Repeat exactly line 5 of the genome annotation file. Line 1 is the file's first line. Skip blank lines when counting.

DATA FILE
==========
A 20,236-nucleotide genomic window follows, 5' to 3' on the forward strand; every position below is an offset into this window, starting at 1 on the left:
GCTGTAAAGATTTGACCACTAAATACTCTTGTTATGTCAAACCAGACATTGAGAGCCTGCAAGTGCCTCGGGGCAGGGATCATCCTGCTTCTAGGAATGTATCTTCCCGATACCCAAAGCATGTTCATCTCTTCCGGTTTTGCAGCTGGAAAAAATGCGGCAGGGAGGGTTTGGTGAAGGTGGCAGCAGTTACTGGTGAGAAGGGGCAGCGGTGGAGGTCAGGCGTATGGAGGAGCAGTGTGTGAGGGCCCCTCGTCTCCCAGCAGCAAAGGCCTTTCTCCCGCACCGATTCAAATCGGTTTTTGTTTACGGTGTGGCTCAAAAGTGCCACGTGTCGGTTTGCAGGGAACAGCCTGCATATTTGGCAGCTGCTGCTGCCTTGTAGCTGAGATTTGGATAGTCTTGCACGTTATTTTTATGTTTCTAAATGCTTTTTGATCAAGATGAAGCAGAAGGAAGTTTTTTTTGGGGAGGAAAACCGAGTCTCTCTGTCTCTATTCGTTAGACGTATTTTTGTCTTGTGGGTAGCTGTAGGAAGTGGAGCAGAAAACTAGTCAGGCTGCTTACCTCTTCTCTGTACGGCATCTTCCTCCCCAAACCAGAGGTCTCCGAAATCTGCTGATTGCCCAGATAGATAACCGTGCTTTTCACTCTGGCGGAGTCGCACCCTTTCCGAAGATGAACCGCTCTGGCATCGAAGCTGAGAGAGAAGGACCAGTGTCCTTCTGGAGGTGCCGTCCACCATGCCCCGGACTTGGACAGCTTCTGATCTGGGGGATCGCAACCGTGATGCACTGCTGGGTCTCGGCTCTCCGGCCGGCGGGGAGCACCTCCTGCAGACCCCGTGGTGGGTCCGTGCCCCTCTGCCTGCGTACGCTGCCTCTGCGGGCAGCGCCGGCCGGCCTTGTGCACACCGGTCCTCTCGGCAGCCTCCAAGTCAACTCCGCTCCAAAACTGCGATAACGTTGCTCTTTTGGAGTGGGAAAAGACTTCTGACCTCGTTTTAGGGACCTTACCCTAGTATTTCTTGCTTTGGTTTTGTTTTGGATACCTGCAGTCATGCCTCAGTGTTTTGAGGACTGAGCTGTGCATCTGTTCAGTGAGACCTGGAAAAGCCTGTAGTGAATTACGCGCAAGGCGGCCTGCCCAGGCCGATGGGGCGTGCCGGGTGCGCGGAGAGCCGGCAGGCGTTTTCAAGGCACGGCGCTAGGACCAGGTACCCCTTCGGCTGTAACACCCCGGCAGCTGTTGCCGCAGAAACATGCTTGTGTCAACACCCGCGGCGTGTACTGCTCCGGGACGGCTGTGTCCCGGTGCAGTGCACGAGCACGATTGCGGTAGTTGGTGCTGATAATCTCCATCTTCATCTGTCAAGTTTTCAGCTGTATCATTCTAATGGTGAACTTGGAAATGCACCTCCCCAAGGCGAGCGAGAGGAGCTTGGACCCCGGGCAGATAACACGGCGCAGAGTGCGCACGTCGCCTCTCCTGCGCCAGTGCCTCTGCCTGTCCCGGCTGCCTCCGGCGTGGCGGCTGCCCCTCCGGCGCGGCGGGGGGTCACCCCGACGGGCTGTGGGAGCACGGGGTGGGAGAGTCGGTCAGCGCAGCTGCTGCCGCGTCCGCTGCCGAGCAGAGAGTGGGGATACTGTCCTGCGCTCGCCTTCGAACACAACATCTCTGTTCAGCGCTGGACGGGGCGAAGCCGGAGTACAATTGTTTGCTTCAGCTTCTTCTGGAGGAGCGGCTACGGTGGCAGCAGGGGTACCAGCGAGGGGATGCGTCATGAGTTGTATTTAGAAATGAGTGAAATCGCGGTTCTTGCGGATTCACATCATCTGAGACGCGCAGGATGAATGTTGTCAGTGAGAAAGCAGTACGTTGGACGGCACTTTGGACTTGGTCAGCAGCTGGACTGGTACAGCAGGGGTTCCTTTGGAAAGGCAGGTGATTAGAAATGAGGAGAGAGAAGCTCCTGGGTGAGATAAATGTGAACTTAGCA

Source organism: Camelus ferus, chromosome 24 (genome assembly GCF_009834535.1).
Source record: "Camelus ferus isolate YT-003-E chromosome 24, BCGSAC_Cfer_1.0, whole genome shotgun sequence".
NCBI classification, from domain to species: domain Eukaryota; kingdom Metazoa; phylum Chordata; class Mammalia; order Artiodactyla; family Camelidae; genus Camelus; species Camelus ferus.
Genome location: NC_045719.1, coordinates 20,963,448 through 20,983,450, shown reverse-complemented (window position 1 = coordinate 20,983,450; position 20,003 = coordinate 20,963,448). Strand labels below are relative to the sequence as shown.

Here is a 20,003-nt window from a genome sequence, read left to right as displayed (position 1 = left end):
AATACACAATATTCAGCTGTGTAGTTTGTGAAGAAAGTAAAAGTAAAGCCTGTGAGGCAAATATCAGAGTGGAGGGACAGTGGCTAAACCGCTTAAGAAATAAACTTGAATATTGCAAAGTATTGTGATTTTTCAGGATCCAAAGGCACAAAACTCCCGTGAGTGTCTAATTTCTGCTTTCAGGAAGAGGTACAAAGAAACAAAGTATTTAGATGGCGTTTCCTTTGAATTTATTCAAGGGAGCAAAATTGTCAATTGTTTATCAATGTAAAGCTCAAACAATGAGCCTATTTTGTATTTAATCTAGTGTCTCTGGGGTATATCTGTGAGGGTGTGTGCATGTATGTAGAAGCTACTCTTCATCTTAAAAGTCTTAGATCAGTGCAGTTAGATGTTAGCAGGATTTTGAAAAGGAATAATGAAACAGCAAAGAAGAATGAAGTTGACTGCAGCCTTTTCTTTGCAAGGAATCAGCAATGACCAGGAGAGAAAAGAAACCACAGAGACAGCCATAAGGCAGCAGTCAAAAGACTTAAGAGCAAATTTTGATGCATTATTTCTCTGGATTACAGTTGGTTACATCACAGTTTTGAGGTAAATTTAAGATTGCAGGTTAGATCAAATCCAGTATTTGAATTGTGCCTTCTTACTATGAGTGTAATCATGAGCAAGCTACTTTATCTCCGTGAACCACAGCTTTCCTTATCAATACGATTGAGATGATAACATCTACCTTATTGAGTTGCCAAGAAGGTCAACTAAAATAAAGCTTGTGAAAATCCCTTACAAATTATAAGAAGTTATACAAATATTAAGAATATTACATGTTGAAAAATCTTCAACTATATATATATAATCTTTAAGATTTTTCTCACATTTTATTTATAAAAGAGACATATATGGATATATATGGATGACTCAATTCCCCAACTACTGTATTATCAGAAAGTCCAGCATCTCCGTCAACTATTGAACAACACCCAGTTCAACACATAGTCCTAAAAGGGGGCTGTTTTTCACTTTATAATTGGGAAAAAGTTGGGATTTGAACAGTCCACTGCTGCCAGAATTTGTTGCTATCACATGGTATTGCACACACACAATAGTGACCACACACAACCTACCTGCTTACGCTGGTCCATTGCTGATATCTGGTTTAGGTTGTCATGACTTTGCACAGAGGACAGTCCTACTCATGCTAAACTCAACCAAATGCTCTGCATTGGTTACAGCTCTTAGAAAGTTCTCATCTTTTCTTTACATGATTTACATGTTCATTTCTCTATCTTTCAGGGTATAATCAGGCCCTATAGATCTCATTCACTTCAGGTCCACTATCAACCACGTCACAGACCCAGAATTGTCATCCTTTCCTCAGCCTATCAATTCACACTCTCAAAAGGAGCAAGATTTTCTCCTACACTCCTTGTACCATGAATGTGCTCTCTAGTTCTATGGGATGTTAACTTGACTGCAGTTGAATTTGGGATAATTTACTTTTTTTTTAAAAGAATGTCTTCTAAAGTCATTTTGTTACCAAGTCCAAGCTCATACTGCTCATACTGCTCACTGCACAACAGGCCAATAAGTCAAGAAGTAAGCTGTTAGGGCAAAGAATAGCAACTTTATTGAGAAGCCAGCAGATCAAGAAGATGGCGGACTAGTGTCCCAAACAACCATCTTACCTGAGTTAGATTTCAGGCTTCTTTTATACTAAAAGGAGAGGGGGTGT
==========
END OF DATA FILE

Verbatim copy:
NCBI classification, from domain to species: domain Eukaryota; kingdom Metazoa; phylum Chordata; class Mammalia; order Artiodactyla; family Camelidae; genus Camelus; species Camelus ferus.